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THE BURROUGHS CLEARING HOUSE — June, 1940

Mechanical Banks

SIRS: Of the ten or so large and outstanding collections of mechanical or toy banks in the country at the present time, some six or seven are known to be owned by banks or bankers. And it must be remarked that these collections are not reckoned by mere numbers of specimens, but often run to several hundred.

1940_Burroughs.jpg (16220 bytes)Bankers were probably the first to become interested in gathering together these ingenious coin receptacles which thrilled the children of sixty and seventy years ago with their odd shapes and clever mechanisms, although within recent years the collecting urge has spread to the general public.

It is an expensive hobby. According to Andrew Emerine, president of the First National Bank, Fostoria, Ohio, who is by way of being an expert on this subject, it was possible some years ago to buy almost any bank for from $3 to $8, but today the more unusual and rarer varieties cost from $25 to $300.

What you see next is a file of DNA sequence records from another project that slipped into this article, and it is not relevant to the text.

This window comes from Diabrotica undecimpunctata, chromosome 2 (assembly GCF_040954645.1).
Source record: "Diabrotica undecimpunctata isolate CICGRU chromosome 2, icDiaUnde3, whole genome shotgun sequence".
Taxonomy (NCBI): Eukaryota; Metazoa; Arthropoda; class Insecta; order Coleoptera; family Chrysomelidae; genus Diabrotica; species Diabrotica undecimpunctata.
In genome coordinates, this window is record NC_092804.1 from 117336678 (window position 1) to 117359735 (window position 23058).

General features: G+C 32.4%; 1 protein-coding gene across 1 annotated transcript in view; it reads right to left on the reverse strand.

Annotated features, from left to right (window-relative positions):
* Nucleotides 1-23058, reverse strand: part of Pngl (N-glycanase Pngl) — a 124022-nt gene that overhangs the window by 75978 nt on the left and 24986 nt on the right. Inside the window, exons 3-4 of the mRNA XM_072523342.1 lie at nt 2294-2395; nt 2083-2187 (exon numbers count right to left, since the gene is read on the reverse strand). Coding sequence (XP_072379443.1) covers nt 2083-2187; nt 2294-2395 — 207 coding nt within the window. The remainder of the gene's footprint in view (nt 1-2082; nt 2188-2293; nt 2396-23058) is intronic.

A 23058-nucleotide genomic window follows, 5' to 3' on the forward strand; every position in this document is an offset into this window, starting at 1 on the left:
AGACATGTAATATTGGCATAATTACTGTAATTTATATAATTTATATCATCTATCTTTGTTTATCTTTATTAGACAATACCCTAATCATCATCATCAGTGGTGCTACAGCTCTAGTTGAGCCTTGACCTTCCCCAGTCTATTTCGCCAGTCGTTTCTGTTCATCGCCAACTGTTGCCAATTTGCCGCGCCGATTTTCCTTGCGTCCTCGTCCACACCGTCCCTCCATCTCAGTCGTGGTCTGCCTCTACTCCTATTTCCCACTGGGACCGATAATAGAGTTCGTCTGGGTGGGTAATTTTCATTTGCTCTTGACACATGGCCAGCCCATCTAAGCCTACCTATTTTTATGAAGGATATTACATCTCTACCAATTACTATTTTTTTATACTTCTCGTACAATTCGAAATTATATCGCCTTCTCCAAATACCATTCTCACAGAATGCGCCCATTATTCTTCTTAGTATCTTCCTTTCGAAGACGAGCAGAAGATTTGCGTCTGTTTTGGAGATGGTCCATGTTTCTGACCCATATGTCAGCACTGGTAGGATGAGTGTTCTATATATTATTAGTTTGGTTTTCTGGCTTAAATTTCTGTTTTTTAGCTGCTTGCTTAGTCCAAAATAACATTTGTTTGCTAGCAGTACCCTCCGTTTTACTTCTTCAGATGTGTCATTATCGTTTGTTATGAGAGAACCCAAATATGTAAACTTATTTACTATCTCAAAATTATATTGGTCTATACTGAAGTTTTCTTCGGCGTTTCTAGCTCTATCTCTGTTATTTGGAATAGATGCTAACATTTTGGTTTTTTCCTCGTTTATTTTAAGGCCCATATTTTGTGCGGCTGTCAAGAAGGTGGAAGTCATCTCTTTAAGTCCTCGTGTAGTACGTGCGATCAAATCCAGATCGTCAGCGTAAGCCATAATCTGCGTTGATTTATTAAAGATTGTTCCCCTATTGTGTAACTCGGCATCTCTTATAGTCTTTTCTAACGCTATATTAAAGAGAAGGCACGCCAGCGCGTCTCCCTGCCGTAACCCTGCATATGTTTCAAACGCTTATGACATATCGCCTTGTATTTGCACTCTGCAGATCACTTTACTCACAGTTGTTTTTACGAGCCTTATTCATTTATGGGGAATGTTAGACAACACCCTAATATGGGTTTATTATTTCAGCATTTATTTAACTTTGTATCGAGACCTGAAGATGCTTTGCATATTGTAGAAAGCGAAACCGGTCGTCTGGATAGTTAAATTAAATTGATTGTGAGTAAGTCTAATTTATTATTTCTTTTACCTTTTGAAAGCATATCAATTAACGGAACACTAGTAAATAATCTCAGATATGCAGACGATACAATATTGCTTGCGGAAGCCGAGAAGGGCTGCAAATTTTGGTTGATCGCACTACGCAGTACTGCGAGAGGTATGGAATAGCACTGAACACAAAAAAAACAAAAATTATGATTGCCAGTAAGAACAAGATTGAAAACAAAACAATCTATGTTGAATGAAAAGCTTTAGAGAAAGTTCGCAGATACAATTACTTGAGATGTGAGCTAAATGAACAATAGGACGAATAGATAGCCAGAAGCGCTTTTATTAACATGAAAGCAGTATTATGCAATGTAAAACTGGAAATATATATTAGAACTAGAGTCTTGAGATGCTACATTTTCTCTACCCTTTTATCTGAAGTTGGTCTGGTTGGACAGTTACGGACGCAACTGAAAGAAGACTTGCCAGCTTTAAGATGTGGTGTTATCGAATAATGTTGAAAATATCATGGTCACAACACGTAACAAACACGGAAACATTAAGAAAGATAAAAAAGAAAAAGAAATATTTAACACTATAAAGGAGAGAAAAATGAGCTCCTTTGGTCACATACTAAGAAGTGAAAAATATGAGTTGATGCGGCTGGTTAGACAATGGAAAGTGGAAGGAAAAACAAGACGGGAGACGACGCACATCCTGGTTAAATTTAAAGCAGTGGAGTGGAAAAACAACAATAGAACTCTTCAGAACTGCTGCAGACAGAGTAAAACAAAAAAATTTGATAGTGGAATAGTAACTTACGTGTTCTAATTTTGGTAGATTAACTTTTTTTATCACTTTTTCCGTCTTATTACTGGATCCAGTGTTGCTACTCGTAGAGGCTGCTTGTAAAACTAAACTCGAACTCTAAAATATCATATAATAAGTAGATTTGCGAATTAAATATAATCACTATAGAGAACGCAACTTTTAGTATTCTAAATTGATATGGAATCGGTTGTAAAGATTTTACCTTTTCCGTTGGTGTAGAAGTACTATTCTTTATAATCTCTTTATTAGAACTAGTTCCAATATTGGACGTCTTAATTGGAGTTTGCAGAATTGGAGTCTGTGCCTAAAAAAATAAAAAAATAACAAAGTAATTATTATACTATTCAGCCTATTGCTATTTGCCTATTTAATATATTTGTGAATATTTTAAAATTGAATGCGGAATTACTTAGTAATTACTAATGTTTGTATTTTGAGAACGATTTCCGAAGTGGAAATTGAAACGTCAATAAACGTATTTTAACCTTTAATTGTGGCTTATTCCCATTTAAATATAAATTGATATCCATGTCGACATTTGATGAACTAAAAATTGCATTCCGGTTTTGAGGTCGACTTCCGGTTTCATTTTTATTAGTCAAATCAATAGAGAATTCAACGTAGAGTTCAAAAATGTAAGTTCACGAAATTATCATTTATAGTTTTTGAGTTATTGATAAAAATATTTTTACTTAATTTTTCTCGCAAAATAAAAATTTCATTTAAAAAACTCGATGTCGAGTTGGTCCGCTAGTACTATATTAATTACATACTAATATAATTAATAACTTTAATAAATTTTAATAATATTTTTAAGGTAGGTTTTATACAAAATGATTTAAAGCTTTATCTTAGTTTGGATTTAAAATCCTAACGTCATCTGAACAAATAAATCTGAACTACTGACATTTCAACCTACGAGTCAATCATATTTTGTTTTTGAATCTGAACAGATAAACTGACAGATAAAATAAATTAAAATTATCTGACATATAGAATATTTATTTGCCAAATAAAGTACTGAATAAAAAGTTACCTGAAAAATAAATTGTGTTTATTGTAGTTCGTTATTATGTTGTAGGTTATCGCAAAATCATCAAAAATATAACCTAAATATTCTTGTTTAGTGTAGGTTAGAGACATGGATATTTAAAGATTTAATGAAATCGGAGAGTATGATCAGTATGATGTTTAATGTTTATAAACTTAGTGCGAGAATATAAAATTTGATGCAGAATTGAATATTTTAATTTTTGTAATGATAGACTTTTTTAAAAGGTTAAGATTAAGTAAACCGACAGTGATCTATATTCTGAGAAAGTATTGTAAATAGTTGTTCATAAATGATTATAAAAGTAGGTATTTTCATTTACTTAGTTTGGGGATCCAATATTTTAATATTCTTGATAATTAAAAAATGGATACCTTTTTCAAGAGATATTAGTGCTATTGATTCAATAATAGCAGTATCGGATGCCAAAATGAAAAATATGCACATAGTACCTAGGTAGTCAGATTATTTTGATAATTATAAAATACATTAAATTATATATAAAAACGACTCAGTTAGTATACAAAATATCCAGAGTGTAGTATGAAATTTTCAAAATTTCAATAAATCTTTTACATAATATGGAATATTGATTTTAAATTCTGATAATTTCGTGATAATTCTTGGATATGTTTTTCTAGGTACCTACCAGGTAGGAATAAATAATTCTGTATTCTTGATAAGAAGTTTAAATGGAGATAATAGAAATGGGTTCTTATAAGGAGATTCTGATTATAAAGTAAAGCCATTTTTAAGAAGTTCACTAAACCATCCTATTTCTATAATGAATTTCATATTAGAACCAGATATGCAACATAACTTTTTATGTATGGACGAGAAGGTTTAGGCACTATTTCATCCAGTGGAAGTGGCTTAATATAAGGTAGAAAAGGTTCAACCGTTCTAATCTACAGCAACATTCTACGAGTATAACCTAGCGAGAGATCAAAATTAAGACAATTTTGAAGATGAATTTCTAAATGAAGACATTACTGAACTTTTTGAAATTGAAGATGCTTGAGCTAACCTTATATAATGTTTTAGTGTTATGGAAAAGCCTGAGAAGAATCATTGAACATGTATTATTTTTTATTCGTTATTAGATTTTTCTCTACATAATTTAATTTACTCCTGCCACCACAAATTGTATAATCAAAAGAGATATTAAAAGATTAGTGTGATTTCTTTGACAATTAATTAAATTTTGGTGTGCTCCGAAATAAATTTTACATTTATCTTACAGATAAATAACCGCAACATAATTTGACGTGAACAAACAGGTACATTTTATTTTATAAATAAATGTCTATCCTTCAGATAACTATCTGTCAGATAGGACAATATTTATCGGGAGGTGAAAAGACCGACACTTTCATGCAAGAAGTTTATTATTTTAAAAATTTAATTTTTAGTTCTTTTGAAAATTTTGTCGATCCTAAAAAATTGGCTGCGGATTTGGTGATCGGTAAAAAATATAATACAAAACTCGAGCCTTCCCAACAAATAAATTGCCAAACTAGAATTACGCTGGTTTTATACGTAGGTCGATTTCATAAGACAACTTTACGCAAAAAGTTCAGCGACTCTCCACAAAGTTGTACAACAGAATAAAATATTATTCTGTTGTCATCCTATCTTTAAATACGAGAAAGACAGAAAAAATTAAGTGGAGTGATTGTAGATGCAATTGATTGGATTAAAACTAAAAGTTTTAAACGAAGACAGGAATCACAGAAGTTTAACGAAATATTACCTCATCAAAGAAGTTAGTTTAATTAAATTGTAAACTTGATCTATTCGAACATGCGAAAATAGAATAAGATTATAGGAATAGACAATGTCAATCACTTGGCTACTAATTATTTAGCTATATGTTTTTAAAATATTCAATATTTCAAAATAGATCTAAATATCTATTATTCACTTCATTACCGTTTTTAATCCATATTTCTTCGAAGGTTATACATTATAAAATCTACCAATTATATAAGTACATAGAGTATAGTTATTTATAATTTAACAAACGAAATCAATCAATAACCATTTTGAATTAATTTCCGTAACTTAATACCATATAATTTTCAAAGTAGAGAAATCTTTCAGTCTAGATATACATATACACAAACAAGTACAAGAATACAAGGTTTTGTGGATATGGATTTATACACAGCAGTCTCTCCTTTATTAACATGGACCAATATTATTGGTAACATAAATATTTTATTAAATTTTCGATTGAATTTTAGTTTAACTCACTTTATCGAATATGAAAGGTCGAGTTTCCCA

Because these banks make novel display material, they are generally kept where visitors and customers can see them, or are brought out for special exhibits in the lobby. The collection of the late Elmer Rand Jacobs, formerly vice-president and comptroller of the Seamen’s Bank for Savings, New York City, has a small room to itself adjacent to that bank’s main quarters. Mr. Emerine keeps his collection in several large bookcases on the mezzanine floor of his bank. The picture above shows some of the banks in the collection of the Boston Five Cents Savings Bank, Boston, Massachusetts. The collection was accumulated by the late Wilmot R. Evans Jr., former president. John D. Meyer, vice-president of the First Blair County National Bank, Tyrone, Pennsylvania, William F. Ferguson and C. W. Hallet both of the Bank for Savings, New York City, are also among the bankers who have important collections.

ISABELLE M. BENNETT,
Montclair, New Jersey

 

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